by Patrick Ormos (SC-L 27.3.2003)
In this breed, I have seen the following:
1) short coat: a coat which is double and which lies very close to the body, does not have a lot of length, personally I feel that these dogs always look as if they are in their summer coats, usually has very little furnishings. This coat is correct under the CKC, and I believe the KC, standards. I think it would be faulted under the AKC standard as not being medium in length.
2) a medium length, workmanlike coat with furnishings, a ruff around the neck, good double coat, will have seasonal variations, good harsh texture, usually looks a little bit better with being freshly washed and dried. Sometimes you will see some marcelling down the back if the coat is of very harsh texture. The same coat, but with less harsh texture moving towards soft -- you'll see a lot more curling over the rump, this coat needs to be washed a couple of days before the show to allow it to settle back down.
3) a medium + coat ... the so-called glamour coat ... good texture, though usually a little softer than the harsh textured coat, good double coat, lots of furnishings, can be washed the day before and will settle down -- I also point out that dogs who live in northern climates will develop a much "better" coat in the winter than dogs who live in southern climates. Personally, I would consider all of the above within the normal continuum of the breed. I think the following are faulty.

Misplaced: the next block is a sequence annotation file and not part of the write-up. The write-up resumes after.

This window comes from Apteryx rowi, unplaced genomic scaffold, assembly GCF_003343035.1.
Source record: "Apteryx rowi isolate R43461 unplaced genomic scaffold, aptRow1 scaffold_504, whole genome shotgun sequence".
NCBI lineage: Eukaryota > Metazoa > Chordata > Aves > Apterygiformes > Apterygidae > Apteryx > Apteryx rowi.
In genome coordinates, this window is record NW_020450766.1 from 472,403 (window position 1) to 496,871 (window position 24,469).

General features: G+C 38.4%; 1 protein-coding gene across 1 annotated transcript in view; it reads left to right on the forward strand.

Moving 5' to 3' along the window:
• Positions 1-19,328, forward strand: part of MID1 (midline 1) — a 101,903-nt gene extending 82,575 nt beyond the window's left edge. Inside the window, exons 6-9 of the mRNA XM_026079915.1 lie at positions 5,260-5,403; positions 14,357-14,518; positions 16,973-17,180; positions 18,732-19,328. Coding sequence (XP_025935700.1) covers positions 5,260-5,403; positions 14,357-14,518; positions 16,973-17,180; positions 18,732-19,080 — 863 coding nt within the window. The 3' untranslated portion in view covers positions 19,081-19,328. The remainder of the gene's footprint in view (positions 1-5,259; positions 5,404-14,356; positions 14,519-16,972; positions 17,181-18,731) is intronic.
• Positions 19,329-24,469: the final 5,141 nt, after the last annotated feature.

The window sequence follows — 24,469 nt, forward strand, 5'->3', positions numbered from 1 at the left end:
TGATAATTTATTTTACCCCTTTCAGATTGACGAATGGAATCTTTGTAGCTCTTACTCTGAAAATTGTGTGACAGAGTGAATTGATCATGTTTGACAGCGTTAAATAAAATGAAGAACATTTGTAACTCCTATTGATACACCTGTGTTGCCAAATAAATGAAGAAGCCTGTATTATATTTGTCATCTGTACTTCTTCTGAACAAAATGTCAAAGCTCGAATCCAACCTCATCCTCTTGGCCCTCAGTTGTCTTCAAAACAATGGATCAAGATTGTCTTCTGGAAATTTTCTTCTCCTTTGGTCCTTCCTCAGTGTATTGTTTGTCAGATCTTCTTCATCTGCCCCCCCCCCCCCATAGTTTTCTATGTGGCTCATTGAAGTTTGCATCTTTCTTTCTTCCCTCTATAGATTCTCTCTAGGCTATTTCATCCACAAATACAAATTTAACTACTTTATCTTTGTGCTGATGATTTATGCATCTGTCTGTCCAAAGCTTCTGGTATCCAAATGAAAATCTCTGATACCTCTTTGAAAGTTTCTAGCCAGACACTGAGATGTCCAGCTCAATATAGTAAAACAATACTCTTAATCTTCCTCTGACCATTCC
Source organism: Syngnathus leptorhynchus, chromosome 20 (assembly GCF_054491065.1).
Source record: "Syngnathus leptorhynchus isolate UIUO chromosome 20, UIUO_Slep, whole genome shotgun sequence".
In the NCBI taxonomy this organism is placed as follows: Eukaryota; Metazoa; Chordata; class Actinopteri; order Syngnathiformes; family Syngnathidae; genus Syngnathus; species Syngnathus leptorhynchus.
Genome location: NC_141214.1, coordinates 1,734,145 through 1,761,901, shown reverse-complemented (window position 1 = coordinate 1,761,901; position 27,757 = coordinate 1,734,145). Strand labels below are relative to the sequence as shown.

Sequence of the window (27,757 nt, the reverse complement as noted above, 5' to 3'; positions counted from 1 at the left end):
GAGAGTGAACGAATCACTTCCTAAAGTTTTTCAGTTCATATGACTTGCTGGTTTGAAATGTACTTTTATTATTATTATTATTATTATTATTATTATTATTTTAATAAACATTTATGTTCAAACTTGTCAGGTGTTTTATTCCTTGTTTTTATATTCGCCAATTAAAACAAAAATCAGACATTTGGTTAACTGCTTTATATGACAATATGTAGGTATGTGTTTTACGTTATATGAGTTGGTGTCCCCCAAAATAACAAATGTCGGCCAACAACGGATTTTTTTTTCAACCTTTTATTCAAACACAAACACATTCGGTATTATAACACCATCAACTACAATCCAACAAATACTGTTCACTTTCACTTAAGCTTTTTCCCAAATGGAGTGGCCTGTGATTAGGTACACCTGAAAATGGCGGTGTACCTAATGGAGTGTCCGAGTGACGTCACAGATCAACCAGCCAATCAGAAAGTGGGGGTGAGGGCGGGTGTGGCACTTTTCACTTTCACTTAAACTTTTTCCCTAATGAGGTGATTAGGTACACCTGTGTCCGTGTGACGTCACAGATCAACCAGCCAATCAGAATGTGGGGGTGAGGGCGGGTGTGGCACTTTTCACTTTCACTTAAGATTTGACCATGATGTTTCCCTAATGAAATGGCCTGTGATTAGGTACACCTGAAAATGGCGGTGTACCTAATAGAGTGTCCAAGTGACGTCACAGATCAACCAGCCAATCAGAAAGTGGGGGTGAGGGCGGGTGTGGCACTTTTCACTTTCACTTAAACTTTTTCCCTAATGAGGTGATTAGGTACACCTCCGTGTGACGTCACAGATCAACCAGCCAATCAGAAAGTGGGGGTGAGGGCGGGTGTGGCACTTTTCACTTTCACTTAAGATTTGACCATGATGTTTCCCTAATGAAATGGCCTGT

4) an open coat, usually of softer texture and more length, what defines this coat is the angle of the hairs to the body. You can achieve the same effect by blow drying 3 above and back brushing the coat, this will give you a coat which stands out from the body at almost a 90 degree angle. This is faulty because it doesn't protect the undercoat and the body from weather. It is ironic to see a dog who has a correct coat so over-groomed that it is shown with this incorrect open coat -- e.g. many current Pems.
5) soft, silky coats, which may be of various lengths, though usually longer, these coats must be washed several days ahead of the show in order for them to lie down again, often benefit from various grooming aids in order for them to behave well, again a coat which will not protect well from the elements.
6) fluffs -- please note that I do not believe any of the above qualify as fluffs -- a fluff will usually have a wooly texture to the coat (as differentiated from silky or harsh), fringes behind the ears, and LOTS of furnishings going down the backs of both the front and rear legs, if you must trim the rear pasterns (the hocks) then you need to check the dog's coat. Fluffs come with long, wispy coats, with long undercoats showing through the guard hairs, with both long undercoats and long guard hairs (looks like a very bad sheltie), etc. A true fluff is unmistakeable as anything else. Many people will have never seen one, and will have mistakenly identified the open coat as a fluff. While both are faulty, they are different faults.